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February 1, 2015

View Archives Issues

  • For Methods that are Reversible and Long-acting, the Upswing Continues

    Our annual contraception survey shows “dramatically more” women choosing intrauterine and implant contraception.

  • CTU remembers Michael Rosenberg, MD, MPH

    The reproductive health research community is paying tribute to Michael Rosenberg, MD, MPH, founder and chief executive officer of the Durham, NC-based clinical research organization, Health Decisions. Rosenberg was killed in a Dec. 8 plane crash in Maryland.

  • Ortho Evra patch discontinued — What next?

    Rewind to 2002: The first transdermal contraceptive, the Ortho Evra patch, hit U.S. pharmacy shelves. Fast forward to the present: The manufacturer has production of the device “due to a business decision,” according to information on the Food and Drug Administration (FDA) website.

  • With unsurpassed efficacy and rapid reversibility, contraceptive implant can be put into practice

    While use of long-acting reversible contraceptive (LARC) methods is growing, the contraceptive implant (Nexplanon, Merck & Co., Whitehouse Station, NJ) is still underused, say family planning experts. Look at the most recent national figures: In 2009, 8.5% of women using contraceptives relied on LARC methods, rising from 5.5% in 2007 and 2.4% in 2002. However, most of these women (nearly 8%) use intrauterine devices (IUDs), compared to less than 1% who use the implant.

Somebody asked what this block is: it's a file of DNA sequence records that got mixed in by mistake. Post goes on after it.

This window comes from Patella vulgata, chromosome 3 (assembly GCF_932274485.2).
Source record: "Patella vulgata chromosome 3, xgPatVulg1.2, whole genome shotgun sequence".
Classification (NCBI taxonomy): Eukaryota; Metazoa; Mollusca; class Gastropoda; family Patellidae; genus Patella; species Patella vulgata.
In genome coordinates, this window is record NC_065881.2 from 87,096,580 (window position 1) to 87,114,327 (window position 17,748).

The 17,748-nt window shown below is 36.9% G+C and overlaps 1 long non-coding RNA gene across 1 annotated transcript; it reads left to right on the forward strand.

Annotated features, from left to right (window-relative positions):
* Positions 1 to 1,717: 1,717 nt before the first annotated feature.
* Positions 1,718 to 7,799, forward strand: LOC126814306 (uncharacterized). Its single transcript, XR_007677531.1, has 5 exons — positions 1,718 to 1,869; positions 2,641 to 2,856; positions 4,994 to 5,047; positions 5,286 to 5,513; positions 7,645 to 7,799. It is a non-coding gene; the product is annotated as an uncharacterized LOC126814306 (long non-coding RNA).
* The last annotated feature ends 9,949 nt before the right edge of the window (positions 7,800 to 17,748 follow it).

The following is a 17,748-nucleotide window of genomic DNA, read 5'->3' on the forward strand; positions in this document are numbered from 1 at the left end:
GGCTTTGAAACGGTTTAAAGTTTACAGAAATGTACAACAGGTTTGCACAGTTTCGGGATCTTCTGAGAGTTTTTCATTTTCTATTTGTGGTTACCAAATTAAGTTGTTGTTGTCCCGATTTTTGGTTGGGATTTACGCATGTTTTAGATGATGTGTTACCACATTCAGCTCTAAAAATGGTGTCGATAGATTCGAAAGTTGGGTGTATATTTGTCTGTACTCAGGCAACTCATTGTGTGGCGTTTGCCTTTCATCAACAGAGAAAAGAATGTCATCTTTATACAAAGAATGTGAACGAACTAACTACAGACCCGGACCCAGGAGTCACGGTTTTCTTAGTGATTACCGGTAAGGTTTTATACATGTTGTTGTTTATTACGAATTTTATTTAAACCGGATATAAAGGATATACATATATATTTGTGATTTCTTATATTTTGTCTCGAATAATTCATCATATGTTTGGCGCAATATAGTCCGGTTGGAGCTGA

• Oral contraceptives — Should they be OTC?

    When it comes to moving oral contraceptives over the counter (OTC), almost 50% of participants in the Contraceptive Technology Update Contraception Survey say they support such a move. Support for OTC access is growing; 62% of American women support the pill being available without a prescription.

  • Despite new options, oral contraceptive pills are still in birth control mix, survey respondents say

    How are oral contraceptives being used in today’s family planning practices? The Affordable Care Act (ACA) might be making a difference when it comes to use of the Pill. Between 2012 and 2013, the number of women who filled prescriptions for the Pill with no co-pay more than quadrupled from 1.2 million to 5.1 million, according to data from the IMS Institute for Healthcare Informatics in Parsippany, NJ, an information and technology service.

  • Where should teens access condoms?

    On the most recent Youth Risk Behavior Survey (YRBS), 40% of sexually active U.S. high school students reported that they did not use a condom at last intercourse. This percentage has significantly declined since 1991 when the survey began but has increased since a low of 37% in 2003.1 Additionally, in 2013 less than 10% of students reported dual use of condoms plus a hormonal method.